Joanne’s Story: Parosmia, successful treatment and volunteering for Fifth Sense
It all started with a very bad head cold in April 2015. After taking antibiotics I appeared to make a full recovery. However, come July I noticed some bad, putrid smells. These horrible smells intensified twentyfold when I was around coffee, smoke, or cooked food.
Following numerous visits to my GP I was initially diagnosed with sinusitis and told to stand on my head to clear them. Needless to say this didn’t work. I was then prescribed nasal sprays and antibiotics which didn’t work either.
I was visiting my GP on a fortnightly basis and each time I was given a different type of medication to try. Each time I became more and more desperate for the next set of treatment to work. I then started to notice that my taste was distorted and certain foods became intolerable.
Over the following 4 months I became extremely depressed and increasingly desperate. A delicious meal tasted like rotten food, while perfume, soap, shampoo and cooked food smelled like sewage and faeces. After several months of numerous medications I begged my GP to refer me to a specialist. When the appointment eventually came through it wasn’t for another 5 months. Having no- one to go to I was absolutely distraught, suffering this disgusting smell from the moment I woke until I went to sleep. I became very frustrated and angry with colleagues, friends and family who just couldn’t understand what I was going through. I didn’t want to go out and just wanted to sleep, to escape the world I was now living in.
It affected my relationship with my partner and also my job. I worked in an office which was close to the canteen and I constantly felt sick from the smell of food, while the strong perfume and aftershave worn by colleagues only made the smell worse. This resulted in me being off work for 3-4 months. Even in an area where there were no smells I still had this pungent smell. I stopped walking my dog because I couldn’t stand the smell of smoke from people having a cigarette or from coal fires. Even the smell of cut grass was repulsive. I also became increasingly worried about my body odour and not knowing if food was still safe to eat. I even had to ask my GP for toothpaste that had no flavour as the taste of mint made me retch. Knowing that my GP had no idea what the problem was – I was constantly hitting a brick wall – I couldn’t wait until January to be seen by a specialist.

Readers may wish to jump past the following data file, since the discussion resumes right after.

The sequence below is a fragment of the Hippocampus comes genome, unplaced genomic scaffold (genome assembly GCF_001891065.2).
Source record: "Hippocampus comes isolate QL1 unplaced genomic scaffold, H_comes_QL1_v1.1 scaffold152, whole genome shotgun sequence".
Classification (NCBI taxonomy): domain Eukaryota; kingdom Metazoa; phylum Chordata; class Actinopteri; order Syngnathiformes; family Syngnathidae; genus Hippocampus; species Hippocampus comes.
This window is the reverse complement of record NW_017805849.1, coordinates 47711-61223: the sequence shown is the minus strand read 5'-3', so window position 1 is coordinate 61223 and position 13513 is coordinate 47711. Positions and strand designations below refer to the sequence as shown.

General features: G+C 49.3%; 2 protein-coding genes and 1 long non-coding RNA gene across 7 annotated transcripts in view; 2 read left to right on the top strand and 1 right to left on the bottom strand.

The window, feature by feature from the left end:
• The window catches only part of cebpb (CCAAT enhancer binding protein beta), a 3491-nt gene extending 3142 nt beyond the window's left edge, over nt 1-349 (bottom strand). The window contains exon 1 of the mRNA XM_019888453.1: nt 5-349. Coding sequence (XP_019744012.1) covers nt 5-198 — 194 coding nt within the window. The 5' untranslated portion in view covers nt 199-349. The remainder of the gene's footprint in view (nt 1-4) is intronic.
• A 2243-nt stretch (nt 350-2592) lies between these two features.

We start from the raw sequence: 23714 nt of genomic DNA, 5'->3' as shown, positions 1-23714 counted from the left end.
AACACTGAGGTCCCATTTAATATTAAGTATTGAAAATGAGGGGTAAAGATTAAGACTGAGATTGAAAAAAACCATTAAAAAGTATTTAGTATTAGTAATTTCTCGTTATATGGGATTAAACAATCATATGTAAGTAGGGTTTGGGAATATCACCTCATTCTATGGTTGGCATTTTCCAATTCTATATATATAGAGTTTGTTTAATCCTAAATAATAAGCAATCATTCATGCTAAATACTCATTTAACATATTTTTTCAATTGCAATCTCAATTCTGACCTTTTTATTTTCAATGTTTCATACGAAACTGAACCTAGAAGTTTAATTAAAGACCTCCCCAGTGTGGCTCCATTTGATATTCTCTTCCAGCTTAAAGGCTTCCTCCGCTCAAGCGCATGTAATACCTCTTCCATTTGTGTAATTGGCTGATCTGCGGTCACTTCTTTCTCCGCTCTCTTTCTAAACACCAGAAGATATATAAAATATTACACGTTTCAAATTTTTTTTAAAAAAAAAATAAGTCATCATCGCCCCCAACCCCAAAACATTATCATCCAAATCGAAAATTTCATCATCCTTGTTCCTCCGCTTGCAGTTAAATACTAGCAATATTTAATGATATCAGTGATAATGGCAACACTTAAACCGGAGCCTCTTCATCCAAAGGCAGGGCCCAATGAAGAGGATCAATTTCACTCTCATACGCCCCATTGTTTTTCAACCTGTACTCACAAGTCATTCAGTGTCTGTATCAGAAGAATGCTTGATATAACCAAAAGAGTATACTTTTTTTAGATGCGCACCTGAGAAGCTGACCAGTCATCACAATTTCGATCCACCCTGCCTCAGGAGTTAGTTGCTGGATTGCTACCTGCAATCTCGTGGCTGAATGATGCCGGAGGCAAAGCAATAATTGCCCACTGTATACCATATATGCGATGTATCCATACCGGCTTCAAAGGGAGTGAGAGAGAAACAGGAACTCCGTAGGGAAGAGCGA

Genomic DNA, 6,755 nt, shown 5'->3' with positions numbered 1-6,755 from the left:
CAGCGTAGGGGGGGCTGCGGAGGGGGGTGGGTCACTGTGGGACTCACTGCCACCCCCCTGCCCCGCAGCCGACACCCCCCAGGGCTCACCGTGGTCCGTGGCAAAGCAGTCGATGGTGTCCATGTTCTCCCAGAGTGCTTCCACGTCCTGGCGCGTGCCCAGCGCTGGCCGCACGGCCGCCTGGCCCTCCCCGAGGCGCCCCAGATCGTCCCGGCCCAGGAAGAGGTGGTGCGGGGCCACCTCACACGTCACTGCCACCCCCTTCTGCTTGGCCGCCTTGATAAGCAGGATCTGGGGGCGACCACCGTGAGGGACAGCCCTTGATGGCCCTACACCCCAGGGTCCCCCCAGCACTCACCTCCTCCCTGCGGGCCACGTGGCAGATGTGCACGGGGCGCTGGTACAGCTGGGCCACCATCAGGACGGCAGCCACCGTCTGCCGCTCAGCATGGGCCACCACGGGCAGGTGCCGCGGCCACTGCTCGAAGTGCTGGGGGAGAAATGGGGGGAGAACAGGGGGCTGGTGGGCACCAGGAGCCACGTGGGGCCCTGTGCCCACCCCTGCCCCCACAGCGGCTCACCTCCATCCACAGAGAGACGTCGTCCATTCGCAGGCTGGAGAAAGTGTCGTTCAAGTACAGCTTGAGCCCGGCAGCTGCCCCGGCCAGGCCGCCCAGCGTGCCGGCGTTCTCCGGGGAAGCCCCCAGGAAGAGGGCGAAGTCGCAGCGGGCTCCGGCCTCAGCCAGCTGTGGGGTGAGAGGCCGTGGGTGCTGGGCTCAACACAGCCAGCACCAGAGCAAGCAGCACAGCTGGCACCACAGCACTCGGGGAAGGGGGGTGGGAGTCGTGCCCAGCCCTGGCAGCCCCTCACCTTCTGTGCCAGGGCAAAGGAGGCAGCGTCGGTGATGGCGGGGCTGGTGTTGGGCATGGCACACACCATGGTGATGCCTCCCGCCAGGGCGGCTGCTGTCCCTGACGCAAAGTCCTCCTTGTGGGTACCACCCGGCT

So I started to Google ENT specialists in the area and found an emergency ENT department at Sunderland General Hospital. I went along and the consultant looked through a camera for polyps etc. I was told everything was fine, that normal smell function was likely to come back as quick as it went and I was sent home with yet another type of nasal spray. Thankfully though, they also suggested to my GP that I should be referred to Mr Sean Carrie at the Freeman Hospital, Newcastle, who actually sees patients with smell disorders. I began to do a lot of research into my symptoms and came across the term anosmia and parosmia. At no point had these conditions been highlighted to me by anyone in the medical profession.
However, I did come across the charity Fifth Sense. I immediately got in touch and felt so relieved to communicate with someone who understood my feelings of anxiousness and desperation to seek support. The website also offered a lot of useful information and equipped me for my next appointment. As I learned more about the condition I became more frantic that there was no medical research on parosmia, no smell and taste clinic and basically very little known treatment if any. I decided that I couldn’t go on anymore and found that Mr Carrie also worked at a private hospital. I was able to get an appointment within three days.